Art: After porridge attack: Museum Barberini opens on Monday

A good week after climate activists attacked Claude Monet's painting "Grainstacks" (1890), Potsdam's Barberini Museum will reopen on Monday.

Art: After porridge attack: Museum Barberini opens on Monday

A good week after climate activists attacked Claude Monet's painting "Grainstacks" (1890), Potsdam's Barberini Museum will reopen on Monday. The house had been closed since last Tuesday because security measures were to be discussed with the lenders for the current surrealism exhibition.

In the exhibition "Surrealism and Magic. Enchanted Modernity", which runs until January 29, around 90 works by artists from 15 countries can be seen, including loans from 50 museums and private collections. There is also a permanent exhibition with more than 100 works of Impressionism from the collection of the museum's founder, Hasso Plattner.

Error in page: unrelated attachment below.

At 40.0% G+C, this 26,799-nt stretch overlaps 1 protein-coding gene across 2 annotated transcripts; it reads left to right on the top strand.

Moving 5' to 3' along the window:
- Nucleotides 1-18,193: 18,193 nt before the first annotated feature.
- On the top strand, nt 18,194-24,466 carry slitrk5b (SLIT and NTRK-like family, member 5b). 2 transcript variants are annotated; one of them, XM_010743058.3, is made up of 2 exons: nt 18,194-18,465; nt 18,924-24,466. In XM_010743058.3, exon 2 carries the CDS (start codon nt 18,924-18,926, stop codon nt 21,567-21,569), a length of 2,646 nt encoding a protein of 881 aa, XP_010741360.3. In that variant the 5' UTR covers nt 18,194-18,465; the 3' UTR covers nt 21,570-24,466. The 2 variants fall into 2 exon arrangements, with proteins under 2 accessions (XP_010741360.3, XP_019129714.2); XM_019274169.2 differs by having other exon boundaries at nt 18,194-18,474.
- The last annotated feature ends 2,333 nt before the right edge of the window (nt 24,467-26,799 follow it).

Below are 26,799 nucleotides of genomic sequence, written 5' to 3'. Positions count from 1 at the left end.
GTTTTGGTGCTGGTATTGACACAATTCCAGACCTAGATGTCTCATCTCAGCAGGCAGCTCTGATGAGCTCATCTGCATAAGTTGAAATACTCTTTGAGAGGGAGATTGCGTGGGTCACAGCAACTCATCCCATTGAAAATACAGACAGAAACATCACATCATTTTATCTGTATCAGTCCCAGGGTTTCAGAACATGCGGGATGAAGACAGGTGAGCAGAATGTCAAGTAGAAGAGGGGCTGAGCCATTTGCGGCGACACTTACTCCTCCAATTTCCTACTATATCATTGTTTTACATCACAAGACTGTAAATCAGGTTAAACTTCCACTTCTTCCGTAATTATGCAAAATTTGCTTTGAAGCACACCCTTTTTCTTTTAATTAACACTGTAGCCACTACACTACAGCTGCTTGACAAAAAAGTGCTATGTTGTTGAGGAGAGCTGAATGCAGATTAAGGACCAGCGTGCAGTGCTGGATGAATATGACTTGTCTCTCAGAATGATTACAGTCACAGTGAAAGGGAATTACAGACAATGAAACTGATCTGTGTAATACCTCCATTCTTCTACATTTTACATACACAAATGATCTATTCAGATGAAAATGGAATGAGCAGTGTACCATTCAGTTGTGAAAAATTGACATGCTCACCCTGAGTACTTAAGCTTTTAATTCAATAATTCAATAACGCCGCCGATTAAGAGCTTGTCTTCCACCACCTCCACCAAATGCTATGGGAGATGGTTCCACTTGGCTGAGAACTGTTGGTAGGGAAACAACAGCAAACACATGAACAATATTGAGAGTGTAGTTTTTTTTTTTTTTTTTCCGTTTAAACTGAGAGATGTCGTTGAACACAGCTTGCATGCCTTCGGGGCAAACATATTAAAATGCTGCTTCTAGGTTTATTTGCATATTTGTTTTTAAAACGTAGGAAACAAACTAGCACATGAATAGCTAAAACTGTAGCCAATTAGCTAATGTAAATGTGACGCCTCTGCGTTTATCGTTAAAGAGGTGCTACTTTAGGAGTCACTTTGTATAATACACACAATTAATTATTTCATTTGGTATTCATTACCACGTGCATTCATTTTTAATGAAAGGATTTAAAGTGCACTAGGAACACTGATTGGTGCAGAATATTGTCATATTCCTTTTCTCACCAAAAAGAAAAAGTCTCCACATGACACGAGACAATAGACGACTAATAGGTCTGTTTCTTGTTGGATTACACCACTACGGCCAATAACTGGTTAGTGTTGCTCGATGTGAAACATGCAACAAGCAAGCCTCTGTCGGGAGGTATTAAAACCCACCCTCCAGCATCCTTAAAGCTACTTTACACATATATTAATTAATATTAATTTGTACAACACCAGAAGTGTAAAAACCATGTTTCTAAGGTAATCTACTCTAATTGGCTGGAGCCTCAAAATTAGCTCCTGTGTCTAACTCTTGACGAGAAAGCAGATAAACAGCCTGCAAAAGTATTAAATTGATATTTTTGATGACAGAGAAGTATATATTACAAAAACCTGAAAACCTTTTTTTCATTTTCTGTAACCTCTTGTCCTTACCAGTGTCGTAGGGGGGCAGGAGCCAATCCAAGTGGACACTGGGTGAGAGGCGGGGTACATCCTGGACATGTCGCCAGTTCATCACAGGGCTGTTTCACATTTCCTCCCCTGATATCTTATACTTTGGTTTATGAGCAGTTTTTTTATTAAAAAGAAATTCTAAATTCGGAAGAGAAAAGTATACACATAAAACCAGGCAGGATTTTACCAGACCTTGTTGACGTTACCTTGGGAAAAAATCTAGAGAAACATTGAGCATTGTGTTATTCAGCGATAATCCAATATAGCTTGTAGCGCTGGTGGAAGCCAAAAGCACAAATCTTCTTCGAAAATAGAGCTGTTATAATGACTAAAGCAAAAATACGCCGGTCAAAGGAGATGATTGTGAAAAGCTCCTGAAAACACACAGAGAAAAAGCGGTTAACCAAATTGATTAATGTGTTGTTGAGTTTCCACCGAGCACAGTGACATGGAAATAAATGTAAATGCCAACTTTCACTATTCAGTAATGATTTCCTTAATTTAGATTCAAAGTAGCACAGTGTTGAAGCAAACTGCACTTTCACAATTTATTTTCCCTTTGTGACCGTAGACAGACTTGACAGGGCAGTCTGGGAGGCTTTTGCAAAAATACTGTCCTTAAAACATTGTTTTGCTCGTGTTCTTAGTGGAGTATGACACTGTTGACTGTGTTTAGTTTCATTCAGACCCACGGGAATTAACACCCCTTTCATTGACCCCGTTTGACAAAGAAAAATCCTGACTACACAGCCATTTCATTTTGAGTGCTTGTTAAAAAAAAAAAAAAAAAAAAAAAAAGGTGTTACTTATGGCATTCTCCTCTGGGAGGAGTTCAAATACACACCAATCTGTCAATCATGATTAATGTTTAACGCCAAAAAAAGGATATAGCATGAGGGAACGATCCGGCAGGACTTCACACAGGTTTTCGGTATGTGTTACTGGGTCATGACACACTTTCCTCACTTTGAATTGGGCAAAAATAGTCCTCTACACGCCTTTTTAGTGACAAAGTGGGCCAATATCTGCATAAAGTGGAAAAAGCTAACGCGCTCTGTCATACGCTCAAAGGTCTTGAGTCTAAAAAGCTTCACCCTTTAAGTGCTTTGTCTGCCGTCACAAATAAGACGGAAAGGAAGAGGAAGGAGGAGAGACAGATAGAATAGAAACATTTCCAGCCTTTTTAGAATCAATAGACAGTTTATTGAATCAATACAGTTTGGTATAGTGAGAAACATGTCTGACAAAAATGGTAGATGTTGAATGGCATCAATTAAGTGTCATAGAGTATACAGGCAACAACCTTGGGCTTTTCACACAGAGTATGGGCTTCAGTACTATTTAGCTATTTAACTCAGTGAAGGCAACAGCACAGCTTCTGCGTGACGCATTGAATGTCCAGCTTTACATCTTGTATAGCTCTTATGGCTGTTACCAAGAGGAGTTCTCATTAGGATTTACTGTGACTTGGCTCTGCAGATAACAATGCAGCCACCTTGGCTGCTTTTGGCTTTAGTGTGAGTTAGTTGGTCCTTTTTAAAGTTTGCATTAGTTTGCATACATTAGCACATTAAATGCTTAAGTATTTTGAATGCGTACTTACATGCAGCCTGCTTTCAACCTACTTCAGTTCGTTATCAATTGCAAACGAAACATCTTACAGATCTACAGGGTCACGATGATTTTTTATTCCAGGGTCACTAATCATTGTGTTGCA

Museum director Ortrud Westheider said according to a message from Saturday evening: "We are very happy to reopen the museum on Monday. The many expressions of solidarity over the past week have strengthened our decision and shown us how emotional many of our visitors feel about the house are connected."

After the attack, the security concept was intensified, the museum said. In future, the exhibition rooms can only be visited after handing in jackets and bags at the cloakroom or in the lockers.

On Sunday last week, a woman and a man splashed liquid on the painting and then taped themselves near the painting with one hand each. The climate protection protest group "Last Generation" had confessed to the fact and spoke of an attack with mashed potatoes. The group called for more decisive action on climate change. The police are investigating the two activists for property damage and trespassing.

In recent months there have been numerous attacks by climate activists on works of art in museums. Only on Thursday were three climate activists arrested in The Hague after a violent attack on the painting "The Girl with a Pearl Earring" (1665-1667) by Johannes Vermeer in the Maruitshuis Art Museum.

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